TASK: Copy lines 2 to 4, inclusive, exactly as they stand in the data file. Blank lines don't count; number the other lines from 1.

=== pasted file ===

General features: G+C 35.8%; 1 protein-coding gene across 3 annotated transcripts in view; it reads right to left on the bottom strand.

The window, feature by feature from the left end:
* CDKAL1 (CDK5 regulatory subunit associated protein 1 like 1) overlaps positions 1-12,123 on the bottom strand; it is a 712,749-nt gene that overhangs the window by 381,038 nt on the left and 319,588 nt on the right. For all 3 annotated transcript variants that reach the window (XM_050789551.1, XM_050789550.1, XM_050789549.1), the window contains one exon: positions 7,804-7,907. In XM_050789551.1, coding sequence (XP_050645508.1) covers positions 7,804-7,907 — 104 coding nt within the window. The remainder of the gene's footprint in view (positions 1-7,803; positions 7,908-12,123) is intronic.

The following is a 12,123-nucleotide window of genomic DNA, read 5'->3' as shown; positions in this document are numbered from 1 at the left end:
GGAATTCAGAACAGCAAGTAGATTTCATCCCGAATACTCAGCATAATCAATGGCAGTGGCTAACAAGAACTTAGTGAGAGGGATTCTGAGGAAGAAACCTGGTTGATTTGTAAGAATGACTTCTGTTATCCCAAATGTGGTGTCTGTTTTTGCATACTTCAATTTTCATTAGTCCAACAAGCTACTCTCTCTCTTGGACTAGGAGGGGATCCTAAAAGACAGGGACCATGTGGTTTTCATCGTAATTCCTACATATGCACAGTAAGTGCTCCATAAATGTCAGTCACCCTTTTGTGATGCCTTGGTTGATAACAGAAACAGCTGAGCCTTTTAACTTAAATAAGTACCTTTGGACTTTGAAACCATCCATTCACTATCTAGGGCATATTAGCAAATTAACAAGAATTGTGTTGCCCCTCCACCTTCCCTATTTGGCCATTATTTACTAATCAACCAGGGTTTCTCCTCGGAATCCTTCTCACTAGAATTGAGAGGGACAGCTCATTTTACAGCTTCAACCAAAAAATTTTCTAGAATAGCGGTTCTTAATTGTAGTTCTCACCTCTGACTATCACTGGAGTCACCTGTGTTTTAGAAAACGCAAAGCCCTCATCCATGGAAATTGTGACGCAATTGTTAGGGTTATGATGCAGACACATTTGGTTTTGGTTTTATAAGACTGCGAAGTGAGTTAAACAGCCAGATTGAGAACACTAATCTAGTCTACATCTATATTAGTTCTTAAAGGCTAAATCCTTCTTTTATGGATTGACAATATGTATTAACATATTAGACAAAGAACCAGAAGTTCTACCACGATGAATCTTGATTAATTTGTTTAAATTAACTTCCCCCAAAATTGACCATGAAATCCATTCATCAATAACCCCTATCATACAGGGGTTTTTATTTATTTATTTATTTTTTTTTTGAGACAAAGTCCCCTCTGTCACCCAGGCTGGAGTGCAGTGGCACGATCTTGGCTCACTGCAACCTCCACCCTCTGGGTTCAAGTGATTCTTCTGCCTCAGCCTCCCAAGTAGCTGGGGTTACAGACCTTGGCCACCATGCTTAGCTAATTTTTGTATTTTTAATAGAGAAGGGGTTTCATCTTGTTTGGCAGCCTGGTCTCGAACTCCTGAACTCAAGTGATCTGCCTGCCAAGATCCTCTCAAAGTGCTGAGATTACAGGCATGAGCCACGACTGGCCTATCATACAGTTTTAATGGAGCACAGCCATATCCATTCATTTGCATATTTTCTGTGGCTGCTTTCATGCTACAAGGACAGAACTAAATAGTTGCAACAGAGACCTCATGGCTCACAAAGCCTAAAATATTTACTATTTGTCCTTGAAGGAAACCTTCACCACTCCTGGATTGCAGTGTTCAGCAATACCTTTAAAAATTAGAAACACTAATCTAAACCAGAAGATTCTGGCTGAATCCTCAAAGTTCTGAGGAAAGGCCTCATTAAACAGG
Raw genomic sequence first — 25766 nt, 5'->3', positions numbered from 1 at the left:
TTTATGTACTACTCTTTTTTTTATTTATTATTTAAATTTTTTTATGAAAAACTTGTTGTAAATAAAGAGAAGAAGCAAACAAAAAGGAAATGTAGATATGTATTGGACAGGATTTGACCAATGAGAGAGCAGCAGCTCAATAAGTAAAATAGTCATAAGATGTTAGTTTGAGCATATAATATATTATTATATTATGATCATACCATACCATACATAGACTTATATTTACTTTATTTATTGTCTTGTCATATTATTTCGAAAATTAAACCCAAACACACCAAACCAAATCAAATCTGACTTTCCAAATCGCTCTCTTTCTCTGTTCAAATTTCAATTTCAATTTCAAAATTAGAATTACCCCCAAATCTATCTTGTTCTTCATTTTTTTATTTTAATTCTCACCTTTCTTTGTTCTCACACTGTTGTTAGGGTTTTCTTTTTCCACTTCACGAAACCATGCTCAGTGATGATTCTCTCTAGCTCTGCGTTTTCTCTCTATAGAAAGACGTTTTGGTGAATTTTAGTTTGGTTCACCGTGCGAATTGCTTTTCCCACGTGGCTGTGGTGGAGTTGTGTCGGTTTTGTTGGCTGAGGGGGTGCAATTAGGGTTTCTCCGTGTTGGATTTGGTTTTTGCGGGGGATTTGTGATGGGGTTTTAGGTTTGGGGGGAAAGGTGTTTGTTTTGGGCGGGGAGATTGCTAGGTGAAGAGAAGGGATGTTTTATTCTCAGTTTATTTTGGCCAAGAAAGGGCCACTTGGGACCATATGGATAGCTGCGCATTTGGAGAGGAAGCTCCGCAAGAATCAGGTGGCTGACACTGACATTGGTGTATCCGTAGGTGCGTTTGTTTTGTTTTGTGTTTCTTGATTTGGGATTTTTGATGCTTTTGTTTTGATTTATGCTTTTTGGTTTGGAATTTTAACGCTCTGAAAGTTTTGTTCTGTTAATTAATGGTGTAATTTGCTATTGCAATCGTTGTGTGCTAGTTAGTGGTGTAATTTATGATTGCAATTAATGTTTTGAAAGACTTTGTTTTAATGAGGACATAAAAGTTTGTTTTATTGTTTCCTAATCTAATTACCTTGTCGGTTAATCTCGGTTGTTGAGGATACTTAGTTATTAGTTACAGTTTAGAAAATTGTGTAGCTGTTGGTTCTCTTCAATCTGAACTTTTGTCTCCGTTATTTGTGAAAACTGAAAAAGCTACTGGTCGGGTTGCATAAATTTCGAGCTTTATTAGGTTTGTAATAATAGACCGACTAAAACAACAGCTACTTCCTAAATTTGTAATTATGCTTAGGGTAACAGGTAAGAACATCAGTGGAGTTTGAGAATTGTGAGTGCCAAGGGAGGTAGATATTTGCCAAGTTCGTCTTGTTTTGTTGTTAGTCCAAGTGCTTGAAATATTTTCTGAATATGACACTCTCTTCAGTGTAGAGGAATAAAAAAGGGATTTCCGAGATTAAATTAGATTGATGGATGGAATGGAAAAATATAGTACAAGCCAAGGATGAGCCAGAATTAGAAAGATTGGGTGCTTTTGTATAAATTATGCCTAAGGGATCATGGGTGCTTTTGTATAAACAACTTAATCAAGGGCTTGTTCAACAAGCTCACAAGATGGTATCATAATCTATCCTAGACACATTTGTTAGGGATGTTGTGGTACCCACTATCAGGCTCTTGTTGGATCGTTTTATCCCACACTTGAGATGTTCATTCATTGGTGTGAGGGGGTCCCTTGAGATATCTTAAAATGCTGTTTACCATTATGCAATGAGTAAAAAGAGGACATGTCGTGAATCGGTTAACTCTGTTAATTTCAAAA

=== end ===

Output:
The window, feature by feature from the left end:
* CDKAL1 (CDK5 regulatory subunit associated protein 1 like 1) overlaps positions 1-12,123 on the bottom strand; it is a 712,749-nt gene that overhangs the window by 381,038 nt on the left and 319,588 nt on the right. For all 3 annotated transcript variants that reach the window (XM_050789551.1, XM_050789550.1, XM_050789549.1), the window contains one exon: positions 7,804-7,907. In XM_050789551.1, coding sequence (XP_050645508.1) covers positions 7,804-7,907 — 104 coding nt within the window. The remainder of the gene's footprint in view (positions 1-7,803; positions 7,908-12,123) is intronic.

The following is a 12,123-nucleotide window of genomic DNA, read 5'->3' as shown; positions in this document are numbered from 1 at the left end: